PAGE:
In the aftermath of Hurricane Irma, Sandra Parker decides to cancel her flight to Florida on Spirit Airlines. She knows her $80 flights aren’t refundable. But what about the $160 prepaid baggage fees? “I canceled my Spirit Airlines flight. Can I get a refund for my prepaid baggage?”
Airlines sure do love their fees, don’t they?
A recent U.S. Government Accountability Office (GAO) report revealed that domestic air carriers collected $7.1 billion in revenue from checked-bag and changed-reservations fees last year. The extra charges are helping the industry earn record profits. “As airline revenue from extra fees increases, so does consumer ire”
When the Transportation Department (DOT) announced new “enhanced” protections for air travelers last week, the reaction was predictable. Airlines complained loudly that they were being re-regulated. Consumer groups offered a collective eye-roll, grumbling that it wasn’t enough. And the government cheerfully congratulated itself. “New DOT initiatives target airlines’ baggage fees and price transparency. Are they enough?”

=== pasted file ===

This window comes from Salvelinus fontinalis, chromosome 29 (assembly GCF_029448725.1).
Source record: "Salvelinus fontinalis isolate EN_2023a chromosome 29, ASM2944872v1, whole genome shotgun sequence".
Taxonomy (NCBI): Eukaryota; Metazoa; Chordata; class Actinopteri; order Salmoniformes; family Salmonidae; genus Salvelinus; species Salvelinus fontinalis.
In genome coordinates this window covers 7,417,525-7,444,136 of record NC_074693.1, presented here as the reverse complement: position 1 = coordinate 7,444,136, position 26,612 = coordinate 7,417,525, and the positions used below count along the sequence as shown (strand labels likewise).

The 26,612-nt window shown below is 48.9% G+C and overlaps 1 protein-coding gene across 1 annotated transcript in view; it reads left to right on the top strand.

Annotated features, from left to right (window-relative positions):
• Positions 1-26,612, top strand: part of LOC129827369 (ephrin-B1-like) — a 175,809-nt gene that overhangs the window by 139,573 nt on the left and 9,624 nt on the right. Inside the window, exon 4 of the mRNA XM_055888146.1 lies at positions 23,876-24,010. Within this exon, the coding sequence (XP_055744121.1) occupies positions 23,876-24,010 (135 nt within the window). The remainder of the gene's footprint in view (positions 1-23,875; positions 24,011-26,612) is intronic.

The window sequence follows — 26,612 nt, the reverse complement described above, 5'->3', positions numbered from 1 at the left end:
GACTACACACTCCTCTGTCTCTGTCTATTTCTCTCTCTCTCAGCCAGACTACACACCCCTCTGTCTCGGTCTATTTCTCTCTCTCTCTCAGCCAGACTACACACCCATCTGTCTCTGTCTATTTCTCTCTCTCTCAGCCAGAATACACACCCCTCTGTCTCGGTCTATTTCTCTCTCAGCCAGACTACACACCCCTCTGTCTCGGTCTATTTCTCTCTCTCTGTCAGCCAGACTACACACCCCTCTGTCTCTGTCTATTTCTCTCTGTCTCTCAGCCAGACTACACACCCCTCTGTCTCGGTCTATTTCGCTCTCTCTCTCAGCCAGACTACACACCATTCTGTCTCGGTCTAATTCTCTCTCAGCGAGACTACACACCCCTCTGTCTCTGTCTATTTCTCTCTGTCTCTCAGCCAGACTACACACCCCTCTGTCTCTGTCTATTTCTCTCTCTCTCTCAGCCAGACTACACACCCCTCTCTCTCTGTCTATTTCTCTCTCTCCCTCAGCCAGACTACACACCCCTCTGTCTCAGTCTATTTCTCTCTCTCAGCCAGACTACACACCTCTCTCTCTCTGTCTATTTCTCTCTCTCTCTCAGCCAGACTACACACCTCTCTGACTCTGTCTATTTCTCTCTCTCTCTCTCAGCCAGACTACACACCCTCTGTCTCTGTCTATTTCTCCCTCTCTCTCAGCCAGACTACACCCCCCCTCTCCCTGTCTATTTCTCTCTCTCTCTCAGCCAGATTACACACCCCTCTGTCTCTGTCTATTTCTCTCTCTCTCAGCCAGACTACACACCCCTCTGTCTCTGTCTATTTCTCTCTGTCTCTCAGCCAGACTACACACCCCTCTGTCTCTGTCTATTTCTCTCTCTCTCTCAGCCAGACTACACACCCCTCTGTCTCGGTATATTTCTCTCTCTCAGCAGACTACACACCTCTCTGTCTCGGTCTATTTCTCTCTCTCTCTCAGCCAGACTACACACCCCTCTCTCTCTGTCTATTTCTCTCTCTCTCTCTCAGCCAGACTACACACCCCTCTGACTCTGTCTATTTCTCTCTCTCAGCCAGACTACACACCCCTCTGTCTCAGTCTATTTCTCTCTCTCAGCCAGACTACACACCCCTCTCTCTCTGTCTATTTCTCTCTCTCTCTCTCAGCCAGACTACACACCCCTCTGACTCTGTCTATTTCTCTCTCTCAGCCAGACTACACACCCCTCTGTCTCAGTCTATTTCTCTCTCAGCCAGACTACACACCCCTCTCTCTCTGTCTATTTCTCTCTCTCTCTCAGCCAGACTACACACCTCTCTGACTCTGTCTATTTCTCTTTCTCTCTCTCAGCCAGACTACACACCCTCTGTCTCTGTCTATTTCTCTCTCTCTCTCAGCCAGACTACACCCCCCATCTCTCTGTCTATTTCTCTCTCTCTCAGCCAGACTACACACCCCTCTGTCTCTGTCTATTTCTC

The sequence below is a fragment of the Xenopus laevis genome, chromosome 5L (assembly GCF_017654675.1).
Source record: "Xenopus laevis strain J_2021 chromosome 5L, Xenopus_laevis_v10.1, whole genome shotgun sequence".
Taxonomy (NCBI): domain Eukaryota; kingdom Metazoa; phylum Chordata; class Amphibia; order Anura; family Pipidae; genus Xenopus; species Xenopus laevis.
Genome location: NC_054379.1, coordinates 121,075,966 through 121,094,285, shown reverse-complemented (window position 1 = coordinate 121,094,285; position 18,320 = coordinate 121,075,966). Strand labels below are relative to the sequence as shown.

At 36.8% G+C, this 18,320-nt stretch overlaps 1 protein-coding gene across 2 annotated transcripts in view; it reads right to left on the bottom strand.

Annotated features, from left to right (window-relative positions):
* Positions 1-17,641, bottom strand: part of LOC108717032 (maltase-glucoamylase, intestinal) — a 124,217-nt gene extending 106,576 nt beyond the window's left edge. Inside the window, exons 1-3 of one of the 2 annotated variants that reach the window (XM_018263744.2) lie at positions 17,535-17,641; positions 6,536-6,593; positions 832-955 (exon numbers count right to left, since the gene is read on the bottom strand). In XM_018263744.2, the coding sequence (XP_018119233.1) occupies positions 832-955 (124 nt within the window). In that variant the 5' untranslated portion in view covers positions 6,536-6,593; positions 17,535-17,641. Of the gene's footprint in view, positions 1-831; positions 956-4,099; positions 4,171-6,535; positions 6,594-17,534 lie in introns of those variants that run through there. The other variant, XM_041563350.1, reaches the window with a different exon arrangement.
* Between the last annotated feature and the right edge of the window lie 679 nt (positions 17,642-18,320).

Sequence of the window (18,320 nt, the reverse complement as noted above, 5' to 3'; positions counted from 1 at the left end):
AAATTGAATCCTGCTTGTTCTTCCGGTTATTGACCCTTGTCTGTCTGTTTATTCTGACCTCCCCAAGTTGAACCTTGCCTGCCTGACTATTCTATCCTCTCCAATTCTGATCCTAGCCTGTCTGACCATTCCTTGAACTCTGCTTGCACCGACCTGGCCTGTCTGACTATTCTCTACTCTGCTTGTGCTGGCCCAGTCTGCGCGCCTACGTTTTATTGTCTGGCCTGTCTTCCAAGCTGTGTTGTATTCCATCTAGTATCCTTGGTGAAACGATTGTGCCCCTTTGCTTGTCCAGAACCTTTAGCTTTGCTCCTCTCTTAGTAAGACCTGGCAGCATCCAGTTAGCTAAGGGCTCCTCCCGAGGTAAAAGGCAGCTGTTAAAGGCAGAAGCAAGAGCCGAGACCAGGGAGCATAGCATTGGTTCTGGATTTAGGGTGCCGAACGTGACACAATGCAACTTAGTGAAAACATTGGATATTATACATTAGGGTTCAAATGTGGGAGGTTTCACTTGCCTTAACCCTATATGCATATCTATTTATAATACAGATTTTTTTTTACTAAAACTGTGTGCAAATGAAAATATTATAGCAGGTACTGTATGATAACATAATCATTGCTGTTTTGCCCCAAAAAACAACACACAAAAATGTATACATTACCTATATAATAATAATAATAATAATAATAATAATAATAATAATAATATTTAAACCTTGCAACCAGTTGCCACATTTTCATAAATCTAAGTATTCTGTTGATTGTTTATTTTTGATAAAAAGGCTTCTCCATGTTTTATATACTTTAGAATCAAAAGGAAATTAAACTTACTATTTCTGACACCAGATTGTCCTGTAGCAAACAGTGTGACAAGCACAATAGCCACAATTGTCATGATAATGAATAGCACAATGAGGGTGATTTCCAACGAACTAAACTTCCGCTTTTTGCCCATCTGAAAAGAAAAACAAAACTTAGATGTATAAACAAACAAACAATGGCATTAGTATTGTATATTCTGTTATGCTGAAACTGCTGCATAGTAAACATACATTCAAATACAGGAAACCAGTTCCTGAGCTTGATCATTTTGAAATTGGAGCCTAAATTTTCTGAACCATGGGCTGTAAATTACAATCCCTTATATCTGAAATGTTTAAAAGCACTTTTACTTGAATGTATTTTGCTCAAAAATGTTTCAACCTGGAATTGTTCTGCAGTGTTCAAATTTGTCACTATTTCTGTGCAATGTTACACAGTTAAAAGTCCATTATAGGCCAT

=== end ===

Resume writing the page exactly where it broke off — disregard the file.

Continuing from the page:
Check this out: The latest luggage fee numbers, as reported by the federal government, show that the major airlines are collecting less for our checked suitcases. They haven’t returned to the early 2007 levels, which were still pretty reasonable, but well off the highs reached in the second and third quarter of 2010.
What’s going on?
“What the #$&! is going on with airline baggage fees?”
What does “You get what you pay for” mean?
I ask because a post earlier this week ended with airline pilot/analyst Bob Herbst concluding, “Sometimes the old cliché: ‘You get what you pay for’ has true meaning.”
To which I said, “Truer words were never spoken.”
It turns out we probably meant different things. Let me explain.
“You get what you pay for revisited — oops, there goes my journalistic objectivity”